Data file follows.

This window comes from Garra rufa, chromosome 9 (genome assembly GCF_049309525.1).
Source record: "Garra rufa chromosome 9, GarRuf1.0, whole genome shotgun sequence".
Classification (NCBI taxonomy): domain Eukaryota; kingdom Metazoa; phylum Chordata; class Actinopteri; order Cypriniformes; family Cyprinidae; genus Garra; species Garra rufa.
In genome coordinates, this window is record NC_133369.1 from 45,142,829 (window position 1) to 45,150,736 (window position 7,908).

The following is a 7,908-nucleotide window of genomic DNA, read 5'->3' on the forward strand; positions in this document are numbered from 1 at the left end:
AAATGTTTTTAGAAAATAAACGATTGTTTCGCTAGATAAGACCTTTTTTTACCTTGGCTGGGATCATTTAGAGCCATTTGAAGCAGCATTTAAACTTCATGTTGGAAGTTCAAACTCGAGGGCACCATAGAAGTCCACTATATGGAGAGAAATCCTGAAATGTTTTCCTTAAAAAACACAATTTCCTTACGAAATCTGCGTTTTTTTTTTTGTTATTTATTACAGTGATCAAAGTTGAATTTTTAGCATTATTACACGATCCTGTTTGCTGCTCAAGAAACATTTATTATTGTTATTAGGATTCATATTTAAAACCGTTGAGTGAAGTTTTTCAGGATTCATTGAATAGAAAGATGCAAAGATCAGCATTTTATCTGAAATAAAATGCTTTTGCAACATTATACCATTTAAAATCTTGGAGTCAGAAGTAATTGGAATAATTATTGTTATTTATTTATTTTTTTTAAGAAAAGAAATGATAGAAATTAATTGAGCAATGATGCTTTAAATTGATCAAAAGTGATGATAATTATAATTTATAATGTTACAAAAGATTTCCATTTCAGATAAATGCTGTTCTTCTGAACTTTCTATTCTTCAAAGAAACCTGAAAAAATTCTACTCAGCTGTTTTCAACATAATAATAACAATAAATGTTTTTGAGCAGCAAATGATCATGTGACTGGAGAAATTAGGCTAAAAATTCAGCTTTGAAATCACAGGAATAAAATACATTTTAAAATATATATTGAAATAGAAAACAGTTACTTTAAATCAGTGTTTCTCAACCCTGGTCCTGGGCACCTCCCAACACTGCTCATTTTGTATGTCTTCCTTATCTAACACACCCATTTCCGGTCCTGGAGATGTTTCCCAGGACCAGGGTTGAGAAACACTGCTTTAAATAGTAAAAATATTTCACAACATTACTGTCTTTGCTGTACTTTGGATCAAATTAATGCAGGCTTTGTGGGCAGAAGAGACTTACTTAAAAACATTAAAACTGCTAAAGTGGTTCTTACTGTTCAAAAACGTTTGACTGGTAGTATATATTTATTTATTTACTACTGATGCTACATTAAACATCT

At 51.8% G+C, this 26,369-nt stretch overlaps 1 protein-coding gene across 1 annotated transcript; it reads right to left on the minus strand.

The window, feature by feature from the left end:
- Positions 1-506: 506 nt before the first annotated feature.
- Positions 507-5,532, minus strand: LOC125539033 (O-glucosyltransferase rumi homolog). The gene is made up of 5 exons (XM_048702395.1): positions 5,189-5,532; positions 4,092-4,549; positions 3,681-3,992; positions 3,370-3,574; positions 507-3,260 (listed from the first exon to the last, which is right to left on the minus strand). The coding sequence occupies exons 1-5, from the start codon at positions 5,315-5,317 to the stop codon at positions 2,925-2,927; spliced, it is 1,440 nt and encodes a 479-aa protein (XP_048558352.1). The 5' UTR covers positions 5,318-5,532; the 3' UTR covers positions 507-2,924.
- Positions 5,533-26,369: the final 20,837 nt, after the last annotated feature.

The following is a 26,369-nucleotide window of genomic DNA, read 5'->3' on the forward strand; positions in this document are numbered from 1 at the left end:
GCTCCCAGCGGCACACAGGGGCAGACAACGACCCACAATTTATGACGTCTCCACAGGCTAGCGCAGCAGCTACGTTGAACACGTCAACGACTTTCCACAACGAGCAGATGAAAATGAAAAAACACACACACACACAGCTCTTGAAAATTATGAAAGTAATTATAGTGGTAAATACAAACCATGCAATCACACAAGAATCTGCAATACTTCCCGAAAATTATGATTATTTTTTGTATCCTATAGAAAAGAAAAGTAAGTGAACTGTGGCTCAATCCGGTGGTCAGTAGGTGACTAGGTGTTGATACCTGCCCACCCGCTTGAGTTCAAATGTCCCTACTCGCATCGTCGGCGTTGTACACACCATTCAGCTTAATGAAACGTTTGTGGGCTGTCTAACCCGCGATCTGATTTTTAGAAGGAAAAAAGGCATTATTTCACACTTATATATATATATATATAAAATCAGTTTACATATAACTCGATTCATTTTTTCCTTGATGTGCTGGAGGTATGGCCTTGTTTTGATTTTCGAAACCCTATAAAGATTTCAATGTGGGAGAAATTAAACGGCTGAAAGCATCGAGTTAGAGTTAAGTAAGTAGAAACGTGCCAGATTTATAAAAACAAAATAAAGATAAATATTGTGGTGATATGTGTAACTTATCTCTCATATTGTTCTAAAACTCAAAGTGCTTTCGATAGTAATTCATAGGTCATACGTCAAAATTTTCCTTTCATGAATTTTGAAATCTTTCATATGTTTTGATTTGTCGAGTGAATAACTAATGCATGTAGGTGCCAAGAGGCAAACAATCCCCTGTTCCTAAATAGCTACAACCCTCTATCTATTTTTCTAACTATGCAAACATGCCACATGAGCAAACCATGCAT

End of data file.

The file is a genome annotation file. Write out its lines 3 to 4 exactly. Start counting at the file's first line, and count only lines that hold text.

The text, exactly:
Classification (NCBI taxonomy): domain Eukaryota; kingdom Metazoa; phylum Chordata; class Actinopteri; order Cypriniformes; family Cyprinidae; genus Garra; species Garra rufa.
In genome coordinates, this window is record NC_133369.1 from 45,142,829 (window position 1) to 45,150,736 (window position 7,908).